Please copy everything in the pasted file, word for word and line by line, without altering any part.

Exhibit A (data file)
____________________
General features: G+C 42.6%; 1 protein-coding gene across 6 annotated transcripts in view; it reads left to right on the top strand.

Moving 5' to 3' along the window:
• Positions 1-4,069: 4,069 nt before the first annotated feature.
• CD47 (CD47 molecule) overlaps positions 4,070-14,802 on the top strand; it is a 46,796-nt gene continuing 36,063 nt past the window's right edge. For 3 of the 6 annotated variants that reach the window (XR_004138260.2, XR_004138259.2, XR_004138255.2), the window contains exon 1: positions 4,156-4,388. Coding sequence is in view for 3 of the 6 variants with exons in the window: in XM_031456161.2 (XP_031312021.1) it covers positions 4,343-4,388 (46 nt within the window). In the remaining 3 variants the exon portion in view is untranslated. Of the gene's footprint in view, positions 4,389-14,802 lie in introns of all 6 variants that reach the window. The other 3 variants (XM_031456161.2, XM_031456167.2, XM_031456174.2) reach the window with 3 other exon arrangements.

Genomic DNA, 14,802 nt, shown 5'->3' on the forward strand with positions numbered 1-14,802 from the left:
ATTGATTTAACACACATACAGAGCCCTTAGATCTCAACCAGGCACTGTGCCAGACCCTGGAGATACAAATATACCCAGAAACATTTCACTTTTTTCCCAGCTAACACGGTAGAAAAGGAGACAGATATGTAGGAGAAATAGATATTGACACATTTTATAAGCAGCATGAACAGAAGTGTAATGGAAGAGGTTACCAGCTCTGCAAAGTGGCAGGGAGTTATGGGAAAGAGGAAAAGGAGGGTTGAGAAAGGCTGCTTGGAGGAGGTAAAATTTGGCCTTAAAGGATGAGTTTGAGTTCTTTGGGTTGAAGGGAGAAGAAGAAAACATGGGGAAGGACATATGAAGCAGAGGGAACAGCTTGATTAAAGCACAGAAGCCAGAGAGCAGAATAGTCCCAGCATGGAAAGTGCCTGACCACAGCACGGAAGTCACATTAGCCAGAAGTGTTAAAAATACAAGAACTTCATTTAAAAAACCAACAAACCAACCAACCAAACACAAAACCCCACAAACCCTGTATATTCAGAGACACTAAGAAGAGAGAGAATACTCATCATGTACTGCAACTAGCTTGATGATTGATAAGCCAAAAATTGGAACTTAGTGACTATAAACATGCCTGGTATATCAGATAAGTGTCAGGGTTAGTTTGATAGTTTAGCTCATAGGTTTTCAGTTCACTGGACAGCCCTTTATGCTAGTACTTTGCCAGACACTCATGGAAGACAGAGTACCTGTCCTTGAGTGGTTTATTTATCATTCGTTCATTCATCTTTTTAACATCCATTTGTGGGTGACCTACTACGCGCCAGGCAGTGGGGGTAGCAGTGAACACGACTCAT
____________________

General features: G+C 42.6%; 1 protein-coding gene across 6 annotated transcripts in view; it reads left to right on the top strand.

Moving 5' to 3' along the window:
• Positions 1-4,069: 4,069 nt before the first annotated feature.
• CD47 (CD47 molecule) overlaps positions 4,070-14,802 on the top strand; it is a 46,796-nt gene continuing 36,063 nt past the window's right edge. For 3 of the 6 annotated variants that reach the window (XR_004138260.2, XR_004138259.2, XR_004138255.2), the window contains exon 1: positions 4,156-4,388. Coding sequence is in view for 3 of the 6 variants with exons in the window: in XM_031456161.2 (XP_031312021.1) it covers positions 4,343-4,388 (46 nt within the window). In the remaining 3 variants the exon portion in view is untranslated. Of the gene's footprint in view, positions 4,389-14,802 lie in introns of all 6 variants that reach the window. The other 3 variants (XM_031456161.2, XM_031456167.2, XM_031456174.2) reach the window with 3 other exon arrangements.

Genomic DNA, 14,802 nt, shown 5'->3' on the forward strand with positions numbered 1-14,802 from the left:
ATTGATTTAACACACATACAGAGCCCTTAGATCTCAACCAGGCACTGTGCCAGACCCTGGAGATACAAATATACCCAGAAACATTTCACTTTTTTCCCAGCTAACACGGTAGAAAAGGAGACAGATATGTAGGAGAAATAGATATTGACACATTTTATAAGCAGCATGAACAGAAGTGTAATGGAAGAGGTTACCAGCTCTGCAAAGTGGCAGGGAGTTATGGGAAAGAGGAAAAGGAGGGTTGAGAAAGGCTGCTTGGAGGAGGTAAAATTTGGCCTTAAAGGATGAGTTTGAGTTCTTTGGGTTGAAGGGAGAAGAAGAAAACATGGGGAAGGACATATGAAGCAGAGGGAACAGCTTGATTAAAGCACAGAAGCCAGAGAGCAGAATAGTCCCAGCATGGAAAGTGCCTGACCACAGCACGGAAGTCACATTAGCCAGAAGTGTTAAAAATACAAGAACTTCATTTAAAAAACCAACAAACCAACCAACCAAACACAAAACCCCACAAACCCTGTATATTCAGAGACACTAAGAAGAGAGAGAATACTCATCATGTACTGCAACTAGCTTGATGATTGATAAGCCAAAAATTGGAACTTAGTGACTATAAACATGCCTGGTATATCAGATAAGTGTCAGGGTTAGTTTGATAGTTTAGCTCATAGGTTTTCAGTTCACTGGACAGCCCTTTATGCTAGTACTTTGCCAGACACTCATGGAAGACAGAGTACCTGTCCTTGAGTGGTTTATTTATCATTCGTTCATTCATCTTTTTAACATCCATTTGTGGGTGACCTACTACGCGCCAGGCAGTGGGGGTAGCAGTGAACACGACTCAT